Though the writer is commenting on work in the UK specifically, as usual, her questions are worth raising on this side of the Atlantic, as well.
And there are a lot of issues this will bring up (or, at least, that have generally been brought up in the many conversations about this very topic that have popped up frequently in the blogosphere in the past): Are MFA's to blame for this (my opinion: If you're really familiar with MFA programs, that answer is: no)? Is realism in theatre really like television (my opinion: If you've actually watched television lately, the answer is: no)? What does theatricality really mean (who knows?)? Who's really to blame for the state of theatre today (my opinion: the decision makers - ie, Artistic Directors are responsible for what's on stage, no one else)? Is this really a trend (haven't 2 handers been a staple for at least 50 years)? And so forth.
However, what was interesting to me were some of the ideas in Sweet's facebook feed. I've cut and pasted some of them below. I think they all have something valuable to ponder. What do you think?
Having just read a few hundred plays for Seven Devils - it seems to me the situation is complicated here by the idea of what is producible (both in schools that teach playwrights to be more producible, and perhaps also really gear them to be able to make money in other media - and for those who don't have the magic MFA and think that a smaller, less expensive play is more likely to convince a theater to take a risk on them). I read some strong, big, ambious plays this year... but I don't think most of them will even get read by the people that need to read them, and they won't be seriously considered by theaters that don't know them. I'm not blaming the theaters either - it's like a vortex that we're all pulled into. I think everyone wants out of it. Maybe we're just more afraid of what awaits us beyond the vortex? - Jeni Mahoney
The choice isn't so much between big and small but between the dazzling counterfeit of the literal (movies with special effects can make you believe in the moment in almost anything that can be imagined) and the metaphoric. In the theatre, metaphor rules; the biggest special effects are those you conjure with the willing collaboration of the audience. Among the most theatrical pieces I've ever seen were directed by Paul Sills, who always worked with modest budgets. He would put an orange-billed baseball cap on Hamilton Camp and you would see a duck. - Jeffrey Sweet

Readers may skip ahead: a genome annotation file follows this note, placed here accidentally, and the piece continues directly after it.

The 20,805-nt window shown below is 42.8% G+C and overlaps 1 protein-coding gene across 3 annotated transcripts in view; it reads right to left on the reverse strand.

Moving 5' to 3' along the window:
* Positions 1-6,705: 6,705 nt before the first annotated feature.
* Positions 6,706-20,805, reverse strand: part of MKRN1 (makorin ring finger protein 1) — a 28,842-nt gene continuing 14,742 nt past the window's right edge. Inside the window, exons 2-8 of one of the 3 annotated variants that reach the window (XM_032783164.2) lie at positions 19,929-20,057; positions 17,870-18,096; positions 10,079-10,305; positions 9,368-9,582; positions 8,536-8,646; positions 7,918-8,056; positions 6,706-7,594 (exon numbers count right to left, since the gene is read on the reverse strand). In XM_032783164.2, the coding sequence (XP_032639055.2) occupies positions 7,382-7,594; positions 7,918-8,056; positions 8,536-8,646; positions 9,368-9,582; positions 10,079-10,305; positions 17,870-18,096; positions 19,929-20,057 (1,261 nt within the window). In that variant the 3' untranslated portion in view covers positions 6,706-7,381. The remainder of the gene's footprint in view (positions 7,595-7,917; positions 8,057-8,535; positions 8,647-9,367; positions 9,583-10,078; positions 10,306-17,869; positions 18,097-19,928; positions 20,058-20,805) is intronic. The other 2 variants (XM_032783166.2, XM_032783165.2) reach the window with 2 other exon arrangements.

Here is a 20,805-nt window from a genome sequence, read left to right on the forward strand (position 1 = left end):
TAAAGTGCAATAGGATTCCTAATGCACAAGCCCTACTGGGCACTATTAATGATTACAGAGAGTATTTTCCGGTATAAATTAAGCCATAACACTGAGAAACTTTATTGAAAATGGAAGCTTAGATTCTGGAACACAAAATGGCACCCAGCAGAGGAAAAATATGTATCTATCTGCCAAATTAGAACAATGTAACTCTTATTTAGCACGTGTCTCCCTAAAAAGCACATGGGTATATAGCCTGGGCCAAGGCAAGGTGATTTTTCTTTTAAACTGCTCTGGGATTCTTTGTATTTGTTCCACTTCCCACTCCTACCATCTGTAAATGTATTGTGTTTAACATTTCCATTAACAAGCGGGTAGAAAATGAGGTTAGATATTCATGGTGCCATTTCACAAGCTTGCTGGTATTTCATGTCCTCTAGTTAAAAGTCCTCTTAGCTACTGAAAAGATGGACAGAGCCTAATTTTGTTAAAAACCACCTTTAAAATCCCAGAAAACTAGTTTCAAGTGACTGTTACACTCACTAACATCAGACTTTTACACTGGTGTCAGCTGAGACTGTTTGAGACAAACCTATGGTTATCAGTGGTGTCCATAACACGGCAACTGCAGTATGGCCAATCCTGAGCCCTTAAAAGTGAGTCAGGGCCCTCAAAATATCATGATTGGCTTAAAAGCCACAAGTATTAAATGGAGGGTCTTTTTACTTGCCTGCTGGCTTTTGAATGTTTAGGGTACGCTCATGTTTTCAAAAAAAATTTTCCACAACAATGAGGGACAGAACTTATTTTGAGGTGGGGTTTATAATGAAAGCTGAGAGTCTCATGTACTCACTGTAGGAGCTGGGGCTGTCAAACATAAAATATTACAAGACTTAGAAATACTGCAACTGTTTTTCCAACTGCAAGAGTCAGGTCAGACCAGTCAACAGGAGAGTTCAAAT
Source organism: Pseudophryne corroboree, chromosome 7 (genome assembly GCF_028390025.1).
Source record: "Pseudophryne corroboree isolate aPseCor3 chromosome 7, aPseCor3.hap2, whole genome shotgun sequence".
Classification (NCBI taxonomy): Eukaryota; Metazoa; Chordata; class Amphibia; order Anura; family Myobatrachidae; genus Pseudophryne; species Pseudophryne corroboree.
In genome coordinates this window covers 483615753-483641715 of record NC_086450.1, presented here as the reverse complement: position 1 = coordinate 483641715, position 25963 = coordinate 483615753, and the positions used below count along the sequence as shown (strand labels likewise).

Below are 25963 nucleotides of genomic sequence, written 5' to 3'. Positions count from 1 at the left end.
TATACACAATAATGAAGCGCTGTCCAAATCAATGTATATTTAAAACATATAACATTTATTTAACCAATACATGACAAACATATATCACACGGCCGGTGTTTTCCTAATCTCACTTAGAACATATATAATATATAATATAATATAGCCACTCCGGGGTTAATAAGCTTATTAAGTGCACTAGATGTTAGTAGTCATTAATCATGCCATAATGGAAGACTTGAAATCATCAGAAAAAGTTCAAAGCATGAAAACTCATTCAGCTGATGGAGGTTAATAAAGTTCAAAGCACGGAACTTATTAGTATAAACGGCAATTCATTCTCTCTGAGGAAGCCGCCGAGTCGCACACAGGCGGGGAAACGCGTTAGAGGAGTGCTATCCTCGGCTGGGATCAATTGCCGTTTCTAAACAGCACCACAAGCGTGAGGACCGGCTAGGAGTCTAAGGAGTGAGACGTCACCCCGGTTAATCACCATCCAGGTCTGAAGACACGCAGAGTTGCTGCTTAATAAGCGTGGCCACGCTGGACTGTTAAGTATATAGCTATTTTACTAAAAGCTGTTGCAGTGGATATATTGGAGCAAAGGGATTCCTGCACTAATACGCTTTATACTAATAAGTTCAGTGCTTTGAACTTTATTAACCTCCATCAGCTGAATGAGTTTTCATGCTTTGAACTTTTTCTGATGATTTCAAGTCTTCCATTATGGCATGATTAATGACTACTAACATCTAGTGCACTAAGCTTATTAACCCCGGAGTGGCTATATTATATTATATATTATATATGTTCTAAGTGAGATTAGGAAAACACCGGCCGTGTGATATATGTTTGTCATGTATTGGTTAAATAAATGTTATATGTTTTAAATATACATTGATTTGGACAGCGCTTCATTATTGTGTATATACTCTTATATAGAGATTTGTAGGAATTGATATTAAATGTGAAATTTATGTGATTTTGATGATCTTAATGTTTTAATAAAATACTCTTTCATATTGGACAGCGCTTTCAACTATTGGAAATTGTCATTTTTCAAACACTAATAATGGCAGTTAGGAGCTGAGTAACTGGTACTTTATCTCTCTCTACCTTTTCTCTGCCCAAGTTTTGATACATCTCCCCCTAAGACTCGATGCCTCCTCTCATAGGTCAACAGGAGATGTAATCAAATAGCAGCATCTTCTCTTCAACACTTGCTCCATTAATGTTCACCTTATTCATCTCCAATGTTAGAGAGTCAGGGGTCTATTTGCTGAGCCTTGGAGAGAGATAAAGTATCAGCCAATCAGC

The whole business of submitting manuscripts to theatres is self-defeating. The real way to get stuff on is to become part of the life of a company -- volunteering to do stuff that always needs to be done that nobody wants to do (grant-writing, PR, etc.) -- get to know the artists and to write for the people who are there. I once asked Paul Sills how he formed such good companies. He said, "They're the people who show up." Playwrights are too inclined to think that their work is off in separate rooms. No, you may do some of your writing elsewhere, but the point is to become a regular presence in the company's home and be part of that life. Lanford Wilson practically lived at Circle Rep in the golden years. - Jeffrey Sweet
Most people -- including a lot of people in the theatre -- can't read genuinely theatrical scripts. A lot of literary managers can read only the words and can't chart the behavior that gives the words their context. I've had stuff that was rejected in manuscript later produced by the same theatres that had turned them down once they saw productions by other companies. There's no easy solution to this, but universities could do a lot more to encourage the building of bigger stuff. They have the resources -- actors who don't have to be paid -- that the professional theatre doesn't. But, of course, one hopes to write plays that will have continued lives. - Jeffrey Sweet